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(1540–1603) French mathematician

Viète, who was born at Fontenay-le-Comte in France, is also known by the Latinized form of his name, Franciscus Vieta. He was educated at Poitiers where he studied law and for a time he practiced as a lawyer. He was a member of the *parlement* of Brittany but because of his Huguenot sympathies he was forced to flee during the persecution of the Huguenots. On Henry IV's accession, however, he was able to hold further offices and became a privy councillor to the king. He put his mathematical abilities to practical use in deciphering the code used by Spanish diplomats.

Viète's chief work was in algebra. He made a number of innovations in the use of symbolism and several technical terms still in use (e.g., coefficient) were introduced by him. His work is important because of his tendency to solve problems by algebraic rather than geometric methods. By bringing algebraic techniques to bear on them Viète was able to solve a number of geometrical problems. A particularly longstanding problem – formulated by the Greek geometer Apollonius of Perga – namely, how to construct a circle that touches three given circles, was solved in this way by Viète.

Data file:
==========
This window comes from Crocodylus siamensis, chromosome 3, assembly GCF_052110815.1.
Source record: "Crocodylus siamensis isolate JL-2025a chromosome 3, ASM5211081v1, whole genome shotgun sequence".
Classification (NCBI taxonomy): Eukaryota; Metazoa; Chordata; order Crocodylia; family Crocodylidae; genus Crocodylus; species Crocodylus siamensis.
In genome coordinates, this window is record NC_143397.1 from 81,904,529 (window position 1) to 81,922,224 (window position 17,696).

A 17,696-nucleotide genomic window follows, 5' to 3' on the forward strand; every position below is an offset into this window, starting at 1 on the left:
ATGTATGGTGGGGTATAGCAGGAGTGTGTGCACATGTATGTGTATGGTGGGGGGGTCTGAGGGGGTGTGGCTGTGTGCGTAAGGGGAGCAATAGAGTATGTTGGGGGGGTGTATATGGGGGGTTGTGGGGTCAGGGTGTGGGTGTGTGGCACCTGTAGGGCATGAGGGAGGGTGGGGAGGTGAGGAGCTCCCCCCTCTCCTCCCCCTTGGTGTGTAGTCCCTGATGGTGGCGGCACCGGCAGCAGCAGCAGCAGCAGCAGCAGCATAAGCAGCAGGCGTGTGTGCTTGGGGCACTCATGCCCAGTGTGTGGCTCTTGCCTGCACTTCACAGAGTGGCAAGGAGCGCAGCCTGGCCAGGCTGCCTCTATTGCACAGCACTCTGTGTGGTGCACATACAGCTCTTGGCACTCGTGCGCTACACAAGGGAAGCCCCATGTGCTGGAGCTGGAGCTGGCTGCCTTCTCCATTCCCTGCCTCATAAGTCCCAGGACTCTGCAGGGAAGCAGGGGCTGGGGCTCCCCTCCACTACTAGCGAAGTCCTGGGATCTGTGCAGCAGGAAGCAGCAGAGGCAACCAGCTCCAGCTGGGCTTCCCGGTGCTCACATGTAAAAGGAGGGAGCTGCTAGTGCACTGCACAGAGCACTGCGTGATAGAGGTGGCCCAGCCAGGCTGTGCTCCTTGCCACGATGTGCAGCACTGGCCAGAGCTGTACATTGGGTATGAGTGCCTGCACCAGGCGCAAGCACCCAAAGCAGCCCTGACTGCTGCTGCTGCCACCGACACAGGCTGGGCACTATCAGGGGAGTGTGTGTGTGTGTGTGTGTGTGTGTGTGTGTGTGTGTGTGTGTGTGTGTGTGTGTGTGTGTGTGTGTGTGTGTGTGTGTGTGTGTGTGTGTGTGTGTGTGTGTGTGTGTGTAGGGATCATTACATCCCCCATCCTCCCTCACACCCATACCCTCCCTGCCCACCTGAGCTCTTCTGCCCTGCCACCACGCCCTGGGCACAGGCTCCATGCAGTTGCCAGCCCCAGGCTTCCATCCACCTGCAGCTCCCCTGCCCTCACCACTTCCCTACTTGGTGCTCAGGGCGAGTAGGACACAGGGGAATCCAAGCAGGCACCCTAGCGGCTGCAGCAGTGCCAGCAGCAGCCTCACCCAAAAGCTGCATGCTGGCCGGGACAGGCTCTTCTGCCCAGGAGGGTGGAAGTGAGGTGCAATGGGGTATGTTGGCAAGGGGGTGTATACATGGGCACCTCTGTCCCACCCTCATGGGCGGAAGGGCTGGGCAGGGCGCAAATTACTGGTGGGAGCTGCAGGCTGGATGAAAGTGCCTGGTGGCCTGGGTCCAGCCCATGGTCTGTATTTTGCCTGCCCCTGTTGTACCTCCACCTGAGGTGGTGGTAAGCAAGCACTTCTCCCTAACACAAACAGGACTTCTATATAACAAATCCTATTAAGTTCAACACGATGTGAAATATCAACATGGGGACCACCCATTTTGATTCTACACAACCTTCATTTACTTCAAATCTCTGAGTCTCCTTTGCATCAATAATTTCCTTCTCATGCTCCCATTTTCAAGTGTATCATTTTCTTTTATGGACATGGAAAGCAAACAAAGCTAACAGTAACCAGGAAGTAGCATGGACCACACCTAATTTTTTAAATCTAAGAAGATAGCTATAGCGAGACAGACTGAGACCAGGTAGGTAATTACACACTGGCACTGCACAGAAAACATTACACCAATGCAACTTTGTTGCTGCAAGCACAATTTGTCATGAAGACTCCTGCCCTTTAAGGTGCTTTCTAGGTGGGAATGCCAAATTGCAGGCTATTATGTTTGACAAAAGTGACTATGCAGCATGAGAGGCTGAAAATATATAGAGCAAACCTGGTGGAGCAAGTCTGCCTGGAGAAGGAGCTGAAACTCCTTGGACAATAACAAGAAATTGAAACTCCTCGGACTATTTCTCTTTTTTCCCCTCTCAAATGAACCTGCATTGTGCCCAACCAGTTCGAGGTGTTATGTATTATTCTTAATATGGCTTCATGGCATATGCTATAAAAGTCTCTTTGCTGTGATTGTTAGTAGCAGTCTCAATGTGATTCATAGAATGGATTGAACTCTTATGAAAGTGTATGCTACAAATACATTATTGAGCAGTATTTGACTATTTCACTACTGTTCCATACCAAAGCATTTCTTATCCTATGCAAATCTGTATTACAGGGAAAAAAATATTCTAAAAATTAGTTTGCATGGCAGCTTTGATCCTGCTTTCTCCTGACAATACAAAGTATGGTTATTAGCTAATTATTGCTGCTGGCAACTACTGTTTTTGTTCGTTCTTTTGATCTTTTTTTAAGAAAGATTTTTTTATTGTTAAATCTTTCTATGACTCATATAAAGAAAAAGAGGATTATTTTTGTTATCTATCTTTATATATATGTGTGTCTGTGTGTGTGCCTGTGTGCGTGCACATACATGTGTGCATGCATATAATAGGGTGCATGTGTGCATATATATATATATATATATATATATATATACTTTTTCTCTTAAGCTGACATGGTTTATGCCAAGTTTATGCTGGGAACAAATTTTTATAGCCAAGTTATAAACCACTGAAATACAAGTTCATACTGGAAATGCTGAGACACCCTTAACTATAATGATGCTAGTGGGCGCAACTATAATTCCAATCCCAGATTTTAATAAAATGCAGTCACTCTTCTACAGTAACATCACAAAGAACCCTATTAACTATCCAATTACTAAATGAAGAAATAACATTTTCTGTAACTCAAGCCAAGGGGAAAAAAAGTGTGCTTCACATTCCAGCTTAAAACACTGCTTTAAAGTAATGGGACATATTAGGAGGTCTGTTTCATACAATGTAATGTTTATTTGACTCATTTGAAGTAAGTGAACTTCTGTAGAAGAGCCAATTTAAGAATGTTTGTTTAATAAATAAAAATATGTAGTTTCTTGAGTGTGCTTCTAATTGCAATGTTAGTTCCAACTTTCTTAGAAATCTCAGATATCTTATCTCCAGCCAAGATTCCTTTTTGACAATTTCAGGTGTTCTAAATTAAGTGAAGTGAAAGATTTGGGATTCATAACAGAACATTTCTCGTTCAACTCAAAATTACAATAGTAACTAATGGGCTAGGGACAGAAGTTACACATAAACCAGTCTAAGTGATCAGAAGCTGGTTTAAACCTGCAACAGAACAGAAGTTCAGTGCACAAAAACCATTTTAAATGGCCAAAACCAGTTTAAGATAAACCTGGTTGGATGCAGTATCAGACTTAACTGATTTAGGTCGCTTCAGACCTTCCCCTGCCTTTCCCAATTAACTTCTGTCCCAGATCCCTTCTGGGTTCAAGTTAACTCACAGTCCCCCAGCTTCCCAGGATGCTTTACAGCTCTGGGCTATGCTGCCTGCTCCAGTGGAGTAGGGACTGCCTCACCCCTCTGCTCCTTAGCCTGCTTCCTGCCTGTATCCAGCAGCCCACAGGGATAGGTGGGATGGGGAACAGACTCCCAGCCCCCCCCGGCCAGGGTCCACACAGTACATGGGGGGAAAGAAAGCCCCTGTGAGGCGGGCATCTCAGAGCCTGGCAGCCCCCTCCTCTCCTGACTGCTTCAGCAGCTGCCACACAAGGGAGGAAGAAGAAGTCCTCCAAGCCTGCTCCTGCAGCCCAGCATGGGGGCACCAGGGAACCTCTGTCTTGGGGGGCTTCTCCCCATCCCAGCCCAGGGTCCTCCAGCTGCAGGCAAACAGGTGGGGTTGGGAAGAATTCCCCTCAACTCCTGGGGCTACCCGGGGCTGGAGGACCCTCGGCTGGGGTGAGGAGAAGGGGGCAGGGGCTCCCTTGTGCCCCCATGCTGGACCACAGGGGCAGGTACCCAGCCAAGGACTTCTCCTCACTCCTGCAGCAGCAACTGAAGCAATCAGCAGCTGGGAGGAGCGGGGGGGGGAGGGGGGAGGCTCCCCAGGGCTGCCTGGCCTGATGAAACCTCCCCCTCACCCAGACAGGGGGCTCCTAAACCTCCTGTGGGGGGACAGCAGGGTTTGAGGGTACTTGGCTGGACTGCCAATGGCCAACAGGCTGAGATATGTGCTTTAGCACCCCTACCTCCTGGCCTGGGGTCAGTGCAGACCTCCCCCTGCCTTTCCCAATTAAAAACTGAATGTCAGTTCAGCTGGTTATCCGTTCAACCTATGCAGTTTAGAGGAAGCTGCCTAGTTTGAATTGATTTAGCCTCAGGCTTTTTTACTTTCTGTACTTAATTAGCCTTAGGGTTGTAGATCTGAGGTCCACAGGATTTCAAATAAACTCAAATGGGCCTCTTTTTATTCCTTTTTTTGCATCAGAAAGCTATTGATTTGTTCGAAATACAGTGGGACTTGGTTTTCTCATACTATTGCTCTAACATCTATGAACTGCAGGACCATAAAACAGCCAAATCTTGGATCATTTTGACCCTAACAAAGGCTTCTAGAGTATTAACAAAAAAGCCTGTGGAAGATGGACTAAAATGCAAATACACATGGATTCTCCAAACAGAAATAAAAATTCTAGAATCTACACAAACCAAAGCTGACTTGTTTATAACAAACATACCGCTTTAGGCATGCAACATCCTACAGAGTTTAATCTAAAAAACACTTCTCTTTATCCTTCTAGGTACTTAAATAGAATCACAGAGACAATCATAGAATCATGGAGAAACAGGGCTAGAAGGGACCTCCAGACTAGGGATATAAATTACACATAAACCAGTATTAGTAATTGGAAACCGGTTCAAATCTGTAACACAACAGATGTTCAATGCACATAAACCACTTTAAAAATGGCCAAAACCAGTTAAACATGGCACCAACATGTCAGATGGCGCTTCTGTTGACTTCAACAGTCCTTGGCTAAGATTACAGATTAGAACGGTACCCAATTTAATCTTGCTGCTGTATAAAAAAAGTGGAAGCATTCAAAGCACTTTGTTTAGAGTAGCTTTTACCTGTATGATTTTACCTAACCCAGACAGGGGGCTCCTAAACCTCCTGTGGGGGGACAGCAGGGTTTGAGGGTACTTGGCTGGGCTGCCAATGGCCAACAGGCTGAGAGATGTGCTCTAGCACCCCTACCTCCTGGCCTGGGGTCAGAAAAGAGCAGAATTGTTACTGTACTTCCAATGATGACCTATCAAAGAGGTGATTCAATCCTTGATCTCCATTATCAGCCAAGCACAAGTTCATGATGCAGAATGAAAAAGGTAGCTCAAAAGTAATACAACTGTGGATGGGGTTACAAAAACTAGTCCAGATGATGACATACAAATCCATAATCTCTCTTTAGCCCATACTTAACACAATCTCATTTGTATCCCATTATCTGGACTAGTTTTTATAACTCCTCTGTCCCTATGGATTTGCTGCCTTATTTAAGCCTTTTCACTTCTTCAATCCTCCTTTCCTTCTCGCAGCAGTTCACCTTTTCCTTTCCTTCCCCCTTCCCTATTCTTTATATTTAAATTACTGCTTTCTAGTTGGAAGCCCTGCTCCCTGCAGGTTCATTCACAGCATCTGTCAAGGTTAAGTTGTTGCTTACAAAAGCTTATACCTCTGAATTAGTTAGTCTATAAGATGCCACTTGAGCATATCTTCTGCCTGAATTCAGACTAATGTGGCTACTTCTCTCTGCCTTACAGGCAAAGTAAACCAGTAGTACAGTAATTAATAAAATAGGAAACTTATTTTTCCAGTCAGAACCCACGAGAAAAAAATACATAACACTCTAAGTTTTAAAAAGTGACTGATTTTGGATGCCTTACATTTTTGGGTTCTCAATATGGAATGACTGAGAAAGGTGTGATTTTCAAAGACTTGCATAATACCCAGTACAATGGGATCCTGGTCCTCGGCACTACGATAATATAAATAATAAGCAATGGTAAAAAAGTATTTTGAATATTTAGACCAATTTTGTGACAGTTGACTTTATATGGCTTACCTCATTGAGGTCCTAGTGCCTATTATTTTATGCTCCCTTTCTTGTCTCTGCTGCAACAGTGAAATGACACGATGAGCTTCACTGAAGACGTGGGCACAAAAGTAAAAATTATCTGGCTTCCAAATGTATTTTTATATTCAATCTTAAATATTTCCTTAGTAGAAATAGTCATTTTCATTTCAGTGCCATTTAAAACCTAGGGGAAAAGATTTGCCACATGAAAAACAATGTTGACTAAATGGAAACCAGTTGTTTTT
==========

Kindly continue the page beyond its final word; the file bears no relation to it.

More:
Viète's major work is contained in his treatise In artem analyticem isagoge (1591; Introduction to the Analytical Arts) and among other advances in algebra that it contains are new and improved methods for solving cubic equations. Among these are techniques that make use of trigonometric methods. Viète also developed methods of approximating the solutions to equations.

*Subjects:*
Early Modern History (1500 to 1700) — Science and Mathematics.

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